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Back to Church founder shares tips on church growth


By Carolyn Purden

Michael Harvey, founder of the Back to Church Sunday movement, came to the Diocese of Toronto May 30 to June 1 to tell clergy and laity how to “unlock the growth” in their churches.

In a two-hour seminar that was both humorous and thought-provoking, Mr. Harvey discussed a number of tools that could help congregations double their size. The important thing to understand, he said, is that God is the one directing church growth. “God wants people back in relationship with him,” he explained. “The momentum is coming from God.”

Back to Church Sunday, he said, is all about the people who are not in church. “How much time in your meetings do you spend thinking about the people who are not here?” he asked.

Success for Back to Church Sunday is all about the inviting, Mr. Harvey said. Success is one person inviting another person, but it does not necessarily include that person saying “yes.”

“The problem in this diocese is that we don’t get enough ‘no’s’,” he said. “The more ‘no’s’ you get, the more ‘yeses’ you get. If you want to succeed more, fail more.”

One characteristic of Back to Church Sunday, in the Diocese of Toronto and elsewhere, has been that only 20 per cent of the congregation invites a friend. The key to church growth is understanding why the other 80 per cent do not participate, and then those issues can be addressed, he said.

The primary reason for not asking is fear of rejection. “We’re afraid of the word no.” But, he added, Jesus himself was rejected, and Jesus is our model. Another reason for non-participation is indoctrination, he said. We have been told that religion is one of the three things it is not polite to discuss (the others being sex and politics.) “But where in Scripture do you find that we don’t talk about our faith?” Mr. Harvey asked.

Other reasons for non-participation include lack of confidence, a fear of what the invitee might say or ask, and a feeling that it is the minister’s job.

Mr. Harvey suggested that the minister should ask at the vestry level, and then at the congregational level, why people are not going to invite their friends. “Write down everything you hear and turn it into sermon material,” he said. “God is going to tell you through the congregation’s mouths what his agenda is for your congregation.”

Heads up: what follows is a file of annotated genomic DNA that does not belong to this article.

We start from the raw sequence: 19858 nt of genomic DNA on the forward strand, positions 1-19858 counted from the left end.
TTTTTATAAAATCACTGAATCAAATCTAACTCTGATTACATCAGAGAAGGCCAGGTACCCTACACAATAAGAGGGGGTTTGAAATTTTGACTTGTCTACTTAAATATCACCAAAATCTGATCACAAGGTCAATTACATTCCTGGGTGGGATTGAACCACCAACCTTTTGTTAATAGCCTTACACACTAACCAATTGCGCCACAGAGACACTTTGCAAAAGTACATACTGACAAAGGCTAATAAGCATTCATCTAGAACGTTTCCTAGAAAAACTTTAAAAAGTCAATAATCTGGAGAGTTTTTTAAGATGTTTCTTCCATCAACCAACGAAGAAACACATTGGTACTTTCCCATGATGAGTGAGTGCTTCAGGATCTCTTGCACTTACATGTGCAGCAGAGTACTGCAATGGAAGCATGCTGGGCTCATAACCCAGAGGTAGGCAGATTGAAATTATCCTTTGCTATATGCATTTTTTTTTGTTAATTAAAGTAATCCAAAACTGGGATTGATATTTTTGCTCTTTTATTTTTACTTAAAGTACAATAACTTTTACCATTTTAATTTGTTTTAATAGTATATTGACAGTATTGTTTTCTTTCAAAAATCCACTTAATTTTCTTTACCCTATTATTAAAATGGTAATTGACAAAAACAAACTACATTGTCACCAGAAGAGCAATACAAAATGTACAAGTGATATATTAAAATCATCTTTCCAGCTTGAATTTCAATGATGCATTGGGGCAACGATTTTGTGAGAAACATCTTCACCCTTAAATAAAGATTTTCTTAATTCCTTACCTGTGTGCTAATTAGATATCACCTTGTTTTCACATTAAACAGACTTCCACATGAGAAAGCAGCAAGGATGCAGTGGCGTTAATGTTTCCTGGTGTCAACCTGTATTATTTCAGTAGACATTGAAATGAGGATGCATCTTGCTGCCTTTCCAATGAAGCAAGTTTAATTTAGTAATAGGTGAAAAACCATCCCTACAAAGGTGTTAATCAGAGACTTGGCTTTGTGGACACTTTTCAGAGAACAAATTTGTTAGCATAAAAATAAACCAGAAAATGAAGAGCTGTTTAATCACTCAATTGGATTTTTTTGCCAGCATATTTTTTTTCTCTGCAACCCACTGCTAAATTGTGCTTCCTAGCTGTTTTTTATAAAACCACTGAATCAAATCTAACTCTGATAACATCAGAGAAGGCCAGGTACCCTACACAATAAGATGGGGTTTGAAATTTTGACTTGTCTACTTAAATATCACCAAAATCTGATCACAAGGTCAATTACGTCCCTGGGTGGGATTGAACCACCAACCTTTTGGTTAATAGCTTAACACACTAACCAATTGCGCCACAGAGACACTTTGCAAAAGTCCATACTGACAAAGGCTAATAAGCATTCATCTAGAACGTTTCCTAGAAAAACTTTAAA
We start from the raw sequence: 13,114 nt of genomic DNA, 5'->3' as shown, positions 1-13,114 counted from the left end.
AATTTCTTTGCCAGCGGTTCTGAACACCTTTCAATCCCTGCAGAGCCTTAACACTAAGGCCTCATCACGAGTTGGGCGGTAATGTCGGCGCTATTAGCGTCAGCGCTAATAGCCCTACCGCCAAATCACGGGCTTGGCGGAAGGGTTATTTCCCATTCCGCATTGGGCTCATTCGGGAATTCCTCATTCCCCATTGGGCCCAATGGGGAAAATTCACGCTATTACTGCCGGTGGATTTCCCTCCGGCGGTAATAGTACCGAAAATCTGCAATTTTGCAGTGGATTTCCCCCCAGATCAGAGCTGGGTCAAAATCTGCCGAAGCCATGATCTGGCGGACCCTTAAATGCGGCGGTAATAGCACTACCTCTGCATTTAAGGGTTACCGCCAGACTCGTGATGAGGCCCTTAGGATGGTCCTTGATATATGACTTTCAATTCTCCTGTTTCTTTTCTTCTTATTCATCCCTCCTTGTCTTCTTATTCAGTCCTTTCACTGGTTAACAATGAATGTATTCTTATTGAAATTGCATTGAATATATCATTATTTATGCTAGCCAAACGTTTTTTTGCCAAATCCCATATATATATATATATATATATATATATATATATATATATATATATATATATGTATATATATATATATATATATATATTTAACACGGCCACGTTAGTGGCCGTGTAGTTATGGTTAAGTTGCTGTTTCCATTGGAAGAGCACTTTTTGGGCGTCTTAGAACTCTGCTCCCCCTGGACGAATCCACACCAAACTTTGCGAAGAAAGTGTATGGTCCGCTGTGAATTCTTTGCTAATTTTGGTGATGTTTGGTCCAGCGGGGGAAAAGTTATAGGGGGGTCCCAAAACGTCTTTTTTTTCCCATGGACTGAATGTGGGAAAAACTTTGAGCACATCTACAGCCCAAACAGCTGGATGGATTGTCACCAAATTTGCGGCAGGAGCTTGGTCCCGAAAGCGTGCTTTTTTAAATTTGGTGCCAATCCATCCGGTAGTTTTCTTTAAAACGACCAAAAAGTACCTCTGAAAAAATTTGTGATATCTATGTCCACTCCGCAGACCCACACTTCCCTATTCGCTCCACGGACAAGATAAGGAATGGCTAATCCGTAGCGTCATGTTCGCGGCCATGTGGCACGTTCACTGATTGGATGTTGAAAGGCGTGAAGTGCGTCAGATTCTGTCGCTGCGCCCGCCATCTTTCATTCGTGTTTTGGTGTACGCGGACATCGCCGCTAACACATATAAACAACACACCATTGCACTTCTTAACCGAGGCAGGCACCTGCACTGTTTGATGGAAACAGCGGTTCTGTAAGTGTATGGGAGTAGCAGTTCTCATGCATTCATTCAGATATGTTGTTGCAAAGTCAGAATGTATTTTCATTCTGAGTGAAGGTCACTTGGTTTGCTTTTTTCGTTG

Contrary to belief, Mr. Harvey said, most churches are not welcoming. As proof, he cited the fact that 85 per cent of the people invited do not stay. He proposed the following 12 steps to kick the habit of being an unwelcoming church and becoming an invitational church:

  • Church leaders should tell congregations that if everyone invited a friend, and they accepted, the congregation could double in size. “It’s not about bums in seats,” said Mr. Harvey, “but about encouraging our whole congregations to invite. It’s up to God if they accept. And we need to say ‘well done’ to the congregation if they say no.”
  • The church leader needs to say, “I have invited someone. Have you?”
  • The church leader personally invites every member of the congregation, one-on-one, to invite someone. This will allow the reluctant person to say to the invitee that the church leader asked him to do it.
  • The gift of friendship.
  • By telling our stories, we remind ourselves we were blessed.
  • Who has God been preparing in my life? This is a tool especially for those who say they have no friends or no one to invite.
  • Practice the question: “Would you like to come to church with me?”
  • Pray for courage, “for the people you are going to invite, for other people’s courage and for the people they are going to invite.”
  • Make the invitation. “Relax, you don’t have to get a yes,” Mr. Harvey said.
  • Walk or drive with them to the church service that day.
  • Introduce them to your friends over food or coffee.
  • Assume they’re coming the following week.
  • Finally, Mr. Harvey said, “Keep on inviting them until you hear the word no, then ask God what to do next.”

Back to Church Sunday is being held in the Diocese on Sept. 25. Visit our Back to Church Sunday Resources page to help you prepare for the day.